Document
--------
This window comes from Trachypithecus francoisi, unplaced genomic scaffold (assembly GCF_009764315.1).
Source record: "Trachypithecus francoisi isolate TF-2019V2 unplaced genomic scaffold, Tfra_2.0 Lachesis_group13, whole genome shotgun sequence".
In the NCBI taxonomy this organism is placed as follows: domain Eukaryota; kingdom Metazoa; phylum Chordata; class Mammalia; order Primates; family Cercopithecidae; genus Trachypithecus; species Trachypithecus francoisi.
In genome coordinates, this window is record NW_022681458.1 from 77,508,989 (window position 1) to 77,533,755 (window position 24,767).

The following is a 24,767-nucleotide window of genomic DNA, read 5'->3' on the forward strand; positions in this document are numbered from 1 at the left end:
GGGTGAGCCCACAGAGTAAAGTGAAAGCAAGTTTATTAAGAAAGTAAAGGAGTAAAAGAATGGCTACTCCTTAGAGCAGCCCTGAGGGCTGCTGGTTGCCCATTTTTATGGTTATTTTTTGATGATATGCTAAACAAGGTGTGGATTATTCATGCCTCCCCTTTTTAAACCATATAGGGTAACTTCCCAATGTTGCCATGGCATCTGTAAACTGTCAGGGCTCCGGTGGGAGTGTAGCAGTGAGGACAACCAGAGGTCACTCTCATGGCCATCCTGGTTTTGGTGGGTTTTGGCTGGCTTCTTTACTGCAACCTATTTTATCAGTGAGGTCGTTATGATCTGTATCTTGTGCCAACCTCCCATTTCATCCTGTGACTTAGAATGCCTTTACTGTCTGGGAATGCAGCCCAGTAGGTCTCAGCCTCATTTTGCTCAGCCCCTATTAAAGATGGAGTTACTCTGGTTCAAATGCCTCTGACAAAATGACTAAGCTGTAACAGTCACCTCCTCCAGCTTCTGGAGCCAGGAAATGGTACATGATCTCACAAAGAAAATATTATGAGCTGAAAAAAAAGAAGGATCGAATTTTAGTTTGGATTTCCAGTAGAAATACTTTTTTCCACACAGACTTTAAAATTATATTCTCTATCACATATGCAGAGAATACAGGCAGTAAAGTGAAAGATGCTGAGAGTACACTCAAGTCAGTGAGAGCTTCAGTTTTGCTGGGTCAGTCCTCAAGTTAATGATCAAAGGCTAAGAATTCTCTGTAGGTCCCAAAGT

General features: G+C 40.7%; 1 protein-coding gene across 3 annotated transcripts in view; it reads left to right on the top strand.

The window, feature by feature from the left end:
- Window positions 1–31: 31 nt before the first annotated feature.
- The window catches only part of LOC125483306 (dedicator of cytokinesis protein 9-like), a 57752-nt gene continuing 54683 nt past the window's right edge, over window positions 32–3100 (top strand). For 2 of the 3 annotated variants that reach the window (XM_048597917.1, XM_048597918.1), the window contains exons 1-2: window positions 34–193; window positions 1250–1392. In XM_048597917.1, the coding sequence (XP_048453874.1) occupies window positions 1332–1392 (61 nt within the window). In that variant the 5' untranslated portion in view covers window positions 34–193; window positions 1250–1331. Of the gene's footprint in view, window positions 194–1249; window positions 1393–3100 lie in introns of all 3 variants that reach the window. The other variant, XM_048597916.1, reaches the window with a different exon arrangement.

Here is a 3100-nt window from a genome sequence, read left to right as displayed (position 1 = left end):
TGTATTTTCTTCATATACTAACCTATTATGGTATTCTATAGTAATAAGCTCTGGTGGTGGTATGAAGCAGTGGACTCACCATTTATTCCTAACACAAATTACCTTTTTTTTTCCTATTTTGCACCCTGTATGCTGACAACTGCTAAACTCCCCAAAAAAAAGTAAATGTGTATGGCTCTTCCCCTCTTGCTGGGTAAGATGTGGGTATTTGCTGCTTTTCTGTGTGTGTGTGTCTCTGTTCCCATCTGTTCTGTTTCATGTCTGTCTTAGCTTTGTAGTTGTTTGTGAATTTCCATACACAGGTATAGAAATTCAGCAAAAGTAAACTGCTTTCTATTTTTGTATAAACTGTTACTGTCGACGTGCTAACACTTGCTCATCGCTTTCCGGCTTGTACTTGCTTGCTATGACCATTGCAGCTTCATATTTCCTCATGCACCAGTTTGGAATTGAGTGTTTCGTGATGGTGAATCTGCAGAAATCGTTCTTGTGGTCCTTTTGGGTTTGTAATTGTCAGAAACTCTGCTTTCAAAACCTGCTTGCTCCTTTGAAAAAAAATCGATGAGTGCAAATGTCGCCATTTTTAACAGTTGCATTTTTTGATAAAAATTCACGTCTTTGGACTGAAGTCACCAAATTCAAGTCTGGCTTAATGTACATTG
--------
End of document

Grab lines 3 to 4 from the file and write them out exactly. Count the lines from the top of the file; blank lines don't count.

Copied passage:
In the NCBI taxonomy this organism is placed as follows: domain Eukaryota; kingdom Metazoa; phylum Chordata; class Mammalia; order Primates; family Cercopithecidae; genus Trachypithecus; species Trachypithecus francoisi.
In genome coordinates, this window is record NW_022681458.1 from 77,508,989 (window position 1) to 77,533,755 (window position 24,767).